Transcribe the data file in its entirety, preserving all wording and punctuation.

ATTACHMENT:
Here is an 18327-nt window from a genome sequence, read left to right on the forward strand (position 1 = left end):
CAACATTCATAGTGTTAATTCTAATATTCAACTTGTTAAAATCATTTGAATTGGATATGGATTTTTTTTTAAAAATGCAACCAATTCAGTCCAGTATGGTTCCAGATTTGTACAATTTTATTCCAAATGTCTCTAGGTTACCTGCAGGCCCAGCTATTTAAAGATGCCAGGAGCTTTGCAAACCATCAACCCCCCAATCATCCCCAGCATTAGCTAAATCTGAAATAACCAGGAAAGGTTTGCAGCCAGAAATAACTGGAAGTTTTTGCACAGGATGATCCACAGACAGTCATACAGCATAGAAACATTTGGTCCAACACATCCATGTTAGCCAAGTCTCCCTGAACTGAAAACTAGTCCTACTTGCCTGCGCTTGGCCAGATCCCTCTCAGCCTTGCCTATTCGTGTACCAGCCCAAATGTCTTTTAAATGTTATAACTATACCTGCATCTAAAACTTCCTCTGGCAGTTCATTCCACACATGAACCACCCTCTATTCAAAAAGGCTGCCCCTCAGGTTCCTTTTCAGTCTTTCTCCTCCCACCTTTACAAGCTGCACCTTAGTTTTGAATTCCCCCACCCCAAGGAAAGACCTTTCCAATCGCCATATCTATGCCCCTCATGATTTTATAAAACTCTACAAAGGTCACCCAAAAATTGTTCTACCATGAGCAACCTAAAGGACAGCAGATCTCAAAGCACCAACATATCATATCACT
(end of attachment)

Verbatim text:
Here is an 18327-nt window from a genome sequence, read left to right on the forward strand (position 1 = left end):
CAACATTCATAGTGTTAATTCTAATATTCAACTTGTTAAAATCATTTGAATTGGATATGGATTTTTTTTTAAAAATGCAACCAATTCAGTCCAGTATGGTTCCAGATTTGTACAATTTTATTCCAAATGTCTCTAGGTTACCTGCAGGCCCAGCTATTTAAAGATGCCAGGAGCTTTGCAAACCATCAACCCCCCAATCATCCCCAGCATTAGCTAAATCTGAAATAACCAGGAAAGGTTTGCAGCCAGAAATAACTGGAAGTTTTTGCACAGGATGATCCACAGACAGTCATACAGCATAGAAACATTTGGTCCAACACATCCATGTTAGCCAAGTCTCCCTGAACTGAAAACTAGTCCTACTTGCCTGCGCTTGGCCAGATCCCTCTCAGCCTTGCCTATTCGTGTACCAGCCCAAATGTCTTTTAAATGTTATAACTATACCTGCATCTAAAACTTCCTCTGGCAGTTCATTCCACACATGAACCACCCTCTATTCAAAAAGGCTGCCCCTCAGGTTCCTTTTCAGTCTTTCTCCTCCCACCTTTACAAGCTGCACCTTAGTTTTGAATTCCCCCACCCCAAGGAAAGACCTTTCCAATCGCCATATCTATGCCCCTCATGATTTTATAAAACTCTACAAAGGTCACCCAAAAATTGTTCTACCATGAGCAACCTAAAGGACAGCAGATCTCAAAGCACCAACATATCATATCACT